Note! Do not use a hard link, use a symbolic link.


When run as a compiler front end "f90cache" usually just takes the same command line options as the compiler you are using. The exceptions to this rule are: (i) the option '--f90cache-skip'; that option can be used to tell f90cache that the next option is definitely not an input filename, and should be passed along to the compiler as-is. (ii) the option '--f90cache-depmod'; that option takes one argument which must be a precompiled Fortran (sub)module file which will be considered as a dependence for the current source file.

Concerning the exception (i), the reason why this can be important is that f90cache does need to parse the command line and determine what is an input filename and what is a compiler option, as it needs the input filename to determine the name of the resulting object file (among other things). The heuristic f90cache uses in this parsing is that any string on the command line that exists as a file is treated as an input file name (usually a Fortran file). By using '--f90cache-skip' you can force an option to not be treated as an input file name and instead be passed along to the compiler as a command line option.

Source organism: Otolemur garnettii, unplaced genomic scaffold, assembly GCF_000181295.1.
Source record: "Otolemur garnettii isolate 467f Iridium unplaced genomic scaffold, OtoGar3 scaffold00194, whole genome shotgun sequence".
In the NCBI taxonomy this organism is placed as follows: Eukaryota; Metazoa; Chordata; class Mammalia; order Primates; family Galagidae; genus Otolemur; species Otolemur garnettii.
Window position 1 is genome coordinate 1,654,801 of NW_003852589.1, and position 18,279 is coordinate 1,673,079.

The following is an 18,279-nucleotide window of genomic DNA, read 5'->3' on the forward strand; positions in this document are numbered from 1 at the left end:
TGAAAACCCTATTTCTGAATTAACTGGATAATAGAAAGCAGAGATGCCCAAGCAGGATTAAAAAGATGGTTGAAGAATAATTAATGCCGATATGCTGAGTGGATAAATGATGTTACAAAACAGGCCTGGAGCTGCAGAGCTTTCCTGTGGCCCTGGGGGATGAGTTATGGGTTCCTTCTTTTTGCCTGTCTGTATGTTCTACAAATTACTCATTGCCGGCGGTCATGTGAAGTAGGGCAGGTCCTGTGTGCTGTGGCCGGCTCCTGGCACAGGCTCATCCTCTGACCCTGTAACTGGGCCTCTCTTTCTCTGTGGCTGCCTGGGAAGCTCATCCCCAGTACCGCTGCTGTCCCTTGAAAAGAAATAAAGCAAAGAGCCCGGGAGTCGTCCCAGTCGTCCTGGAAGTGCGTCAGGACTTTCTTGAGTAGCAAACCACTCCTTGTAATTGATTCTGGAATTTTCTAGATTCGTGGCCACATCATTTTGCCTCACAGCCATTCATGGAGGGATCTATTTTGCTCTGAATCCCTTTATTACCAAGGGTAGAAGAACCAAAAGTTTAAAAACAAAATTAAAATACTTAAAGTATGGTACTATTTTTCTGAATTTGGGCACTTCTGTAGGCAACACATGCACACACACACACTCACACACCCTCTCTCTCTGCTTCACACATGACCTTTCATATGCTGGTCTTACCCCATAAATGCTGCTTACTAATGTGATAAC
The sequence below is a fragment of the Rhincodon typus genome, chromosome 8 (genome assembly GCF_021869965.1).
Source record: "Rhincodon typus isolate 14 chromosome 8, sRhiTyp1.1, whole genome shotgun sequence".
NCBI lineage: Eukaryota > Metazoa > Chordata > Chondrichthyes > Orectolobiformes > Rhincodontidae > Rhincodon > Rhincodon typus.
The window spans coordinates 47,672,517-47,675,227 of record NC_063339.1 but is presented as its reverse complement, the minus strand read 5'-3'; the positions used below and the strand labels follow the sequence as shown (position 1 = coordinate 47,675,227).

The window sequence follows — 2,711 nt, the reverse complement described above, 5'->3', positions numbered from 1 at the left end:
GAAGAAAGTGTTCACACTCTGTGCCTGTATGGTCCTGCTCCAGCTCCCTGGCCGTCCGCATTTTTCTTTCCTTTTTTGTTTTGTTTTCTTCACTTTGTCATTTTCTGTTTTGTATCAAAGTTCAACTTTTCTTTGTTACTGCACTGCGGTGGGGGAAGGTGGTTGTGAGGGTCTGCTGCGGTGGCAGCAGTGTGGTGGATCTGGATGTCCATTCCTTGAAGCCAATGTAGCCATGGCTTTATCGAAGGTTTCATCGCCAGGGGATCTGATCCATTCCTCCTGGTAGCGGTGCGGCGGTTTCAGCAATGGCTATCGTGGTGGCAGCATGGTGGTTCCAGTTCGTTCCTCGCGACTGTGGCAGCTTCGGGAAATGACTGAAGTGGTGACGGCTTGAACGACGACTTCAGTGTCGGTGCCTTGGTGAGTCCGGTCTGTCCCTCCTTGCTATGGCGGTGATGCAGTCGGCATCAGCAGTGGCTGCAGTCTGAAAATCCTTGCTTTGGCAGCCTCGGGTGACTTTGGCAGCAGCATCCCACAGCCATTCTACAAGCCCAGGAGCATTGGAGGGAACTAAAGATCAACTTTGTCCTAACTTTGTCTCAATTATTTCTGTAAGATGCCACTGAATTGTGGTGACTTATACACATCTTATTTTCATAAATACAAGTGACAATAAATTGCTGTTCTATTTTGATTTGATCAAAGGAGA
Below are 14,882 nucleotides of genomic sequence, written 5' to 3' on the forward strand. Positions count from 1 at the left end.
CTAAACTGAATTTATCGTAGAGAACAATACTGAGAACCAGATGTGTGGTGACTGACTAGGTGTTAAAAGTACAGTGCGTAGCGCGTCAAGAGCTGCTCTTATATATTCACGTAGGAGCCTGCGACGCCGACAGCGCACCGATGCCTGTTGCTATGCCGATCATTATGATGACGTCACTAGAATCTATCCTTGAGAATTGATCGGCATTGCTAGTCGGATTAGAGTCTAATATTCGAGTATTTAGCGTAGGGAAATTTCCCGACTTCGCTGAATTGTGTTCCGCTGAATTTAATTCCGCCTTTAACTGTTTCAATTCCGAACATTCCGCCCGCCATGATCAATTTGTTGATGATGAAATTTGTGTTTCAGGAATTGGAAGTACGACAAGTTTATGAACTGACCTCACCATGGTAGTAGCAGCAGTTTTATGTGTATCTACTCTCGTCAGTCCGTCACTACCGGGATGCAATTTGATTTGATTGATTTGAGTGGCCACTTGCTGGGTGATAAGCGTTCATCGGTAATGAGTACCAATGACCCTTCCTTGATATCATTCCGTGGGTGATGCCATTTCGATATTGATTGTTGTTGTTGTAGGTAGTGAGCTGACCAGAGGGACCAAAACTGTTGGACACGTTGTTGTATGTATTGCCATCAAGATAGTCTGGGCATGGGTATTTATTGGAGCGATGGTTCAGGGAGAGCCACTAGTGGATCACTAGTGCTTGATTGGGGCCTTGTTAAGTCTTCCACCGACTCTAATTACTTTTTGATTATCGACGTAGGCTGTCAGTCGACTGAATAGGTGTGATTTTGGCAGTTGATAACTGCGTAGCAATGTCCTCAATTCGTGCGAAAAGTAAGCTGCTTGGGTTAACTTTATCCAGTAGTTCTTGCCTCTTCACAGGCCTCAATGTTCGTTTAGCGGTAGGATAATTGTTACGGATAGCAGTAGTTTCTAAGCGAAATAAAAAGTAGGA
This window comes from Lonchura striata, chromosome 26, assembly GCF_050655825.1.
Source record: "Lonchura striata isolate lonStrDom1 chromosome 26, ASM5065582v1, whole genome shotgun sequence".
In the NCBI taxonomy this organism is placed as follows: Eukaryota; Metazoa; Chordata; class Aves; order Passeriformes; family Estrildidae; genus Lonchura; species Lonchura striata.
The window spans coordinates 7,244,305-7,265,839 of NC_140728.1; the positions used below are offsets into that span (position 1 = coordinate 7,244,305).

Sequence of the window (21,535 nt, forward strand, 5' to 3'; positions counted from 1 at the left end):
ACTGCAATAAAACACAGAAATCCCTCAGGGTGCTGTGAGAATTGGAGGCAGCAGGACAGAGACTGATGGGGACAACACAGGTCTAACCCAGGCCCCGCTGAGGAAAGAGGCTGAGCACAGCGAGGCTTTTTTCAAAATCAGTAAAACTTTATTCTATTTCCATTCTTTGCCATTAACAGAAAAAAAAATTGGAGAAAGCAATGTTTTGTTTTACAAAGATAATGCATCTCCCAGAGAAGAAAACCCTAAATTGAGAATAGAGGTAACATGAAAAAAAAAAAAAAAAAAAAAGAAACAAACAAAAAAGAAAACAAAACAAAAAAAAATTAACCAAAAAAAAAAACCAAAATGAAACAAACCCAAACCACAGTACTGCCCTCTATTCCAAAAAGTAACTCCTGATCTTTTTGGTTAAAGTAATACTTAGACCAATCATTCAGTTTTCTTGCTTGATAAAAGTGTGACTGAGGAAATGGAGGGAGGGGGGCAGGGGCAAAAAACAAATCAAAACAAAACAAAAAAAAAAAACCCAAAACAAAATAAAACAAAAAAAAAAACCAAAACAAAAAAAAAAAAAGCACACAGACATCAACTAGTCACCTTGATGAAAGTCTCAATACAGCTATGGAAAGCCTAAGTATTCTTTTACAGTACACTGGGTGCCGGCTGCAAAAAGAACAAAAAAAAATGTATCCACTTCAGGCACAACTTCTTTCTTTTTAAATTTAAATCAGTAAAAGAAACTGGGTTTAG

f90cache uses a number of environment variables to control operations. In most cases you won't need any of these as the defaults will be fine.

the F90CACHE_DIR environment variable specifies where f90cache will keep its cached compiler output. The default is "$HOME/.f90cache".

the F90CACHE_TEMPDIR environment variable specifies where f90cache will put temporary files. The default is the same as F90CACHE_DIR. Note that the F90CACHE_TEMPDIR path must be on the same filesystem as the F90CACHE_DIR path, so that renames of files between the two directories can work.